Whenever I taught adolescent development, I invited Suzanne Okey, a former special education teacher, to speak to my students about working with special needs students. Before she comes, they have one assignment: Pick a class (or one block of time) and count the number of positive and negative comments they make. They can make marks on a piece of paper, or they can use two colors of marbles and move them from one pocket to another. The process doesn’t matter as long as the teachers unobtrusively keep a count. When she starts her presentation, she asks them how they felt about the assignment. Most of the teachers say they were surprised; they didn’t realize how many negative comments they say.
Students recognize this far quicker than we do. Read one student’s perspective (http://www.whatkidscando.org): “What’s also discouraging is when people never mention the good things. Instead of saying ‘Our geometry grades are up, we’re sending kids to good colleges and stuff,’ you hear, ‘We only have 90% attendance, which means that 200 of you are absent.....’ You know, encouragement creates encouragement. What helps is having a powerful and honest leader that we support and who supports us.”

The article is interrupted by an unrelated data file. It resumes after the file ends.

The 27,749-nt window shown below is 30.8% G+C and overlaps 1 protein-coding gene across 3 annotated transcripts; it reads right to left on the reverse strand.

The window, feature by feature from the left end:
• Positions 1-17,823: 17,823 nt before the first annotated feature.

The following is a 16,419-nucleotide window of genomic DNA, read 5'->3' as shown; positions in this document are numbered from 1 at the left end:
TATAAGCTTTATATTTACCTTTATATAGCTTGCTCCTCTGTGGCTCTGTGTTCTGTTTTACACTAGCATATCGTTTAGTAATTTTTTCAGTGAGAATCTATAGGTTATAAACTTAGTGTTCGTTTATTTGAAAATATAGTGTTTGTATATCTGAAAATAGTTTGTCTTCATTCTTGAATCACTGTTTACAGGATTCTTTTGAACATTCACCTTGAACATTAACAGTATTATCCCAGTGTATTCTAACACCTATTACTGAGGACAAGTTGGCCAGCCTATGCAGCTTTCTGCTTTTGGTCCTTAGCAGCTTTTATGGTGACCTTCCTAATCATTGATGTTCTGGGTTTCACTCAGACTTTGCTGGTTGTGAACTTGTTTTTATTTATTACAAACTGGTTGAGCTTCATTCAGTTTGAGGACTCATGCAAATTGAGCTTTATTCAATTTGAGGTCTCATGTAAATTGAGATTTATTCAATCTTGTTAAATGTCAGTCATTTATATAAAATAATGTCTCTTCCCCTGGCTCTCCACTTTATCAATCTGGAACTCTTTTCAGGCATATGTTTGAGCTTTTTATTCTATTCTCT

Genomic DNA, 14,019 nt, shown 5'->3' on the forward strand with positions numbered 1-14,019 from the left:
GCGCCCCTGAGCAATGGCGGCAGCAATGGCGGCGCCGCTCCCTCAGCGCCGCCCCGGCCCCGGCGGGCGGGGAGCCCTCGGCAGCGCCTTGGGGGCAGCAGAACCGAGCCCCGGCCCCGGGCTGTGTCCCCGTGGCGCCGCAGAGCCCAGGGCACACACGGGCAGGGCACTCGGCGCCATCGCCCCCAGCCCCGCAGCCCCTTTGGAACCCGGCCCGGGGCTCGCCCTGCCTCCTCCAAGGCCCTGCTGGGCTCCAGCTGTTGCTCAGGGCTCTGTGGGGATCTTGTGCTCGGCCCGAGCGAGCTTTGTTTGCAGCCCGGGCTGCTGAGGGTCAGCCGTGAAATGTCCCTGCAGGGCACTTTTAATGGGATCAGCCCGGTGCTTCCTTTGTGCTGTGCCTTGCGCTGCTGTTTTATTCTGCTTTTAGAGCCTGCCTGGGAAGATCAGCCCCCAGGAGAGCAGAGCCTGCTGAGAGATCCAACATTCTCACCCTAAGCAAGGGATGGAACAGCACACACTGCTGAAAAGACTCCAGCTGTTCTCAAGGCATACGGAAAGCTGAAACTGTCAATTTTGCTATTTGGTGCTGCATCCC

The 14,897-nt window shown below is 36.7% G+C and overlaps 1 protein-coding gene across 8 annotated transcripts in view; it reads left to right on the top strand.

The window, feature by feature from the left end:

Derwin Gray, former NFL player and founder of One Heart at a Time Ministries (http://www.oneheartatatime. org), explains the impact of negative words. He points out that when we say something negative to another person, it’s like hammering a nail into them. And even when we say we are sorry, which pulls the nail out, it still leaves a hole. Unfortunately, most students leave school each day with many holes in their hearts. Is that true for the students you teach? How can we incorporate more positive comments in our day?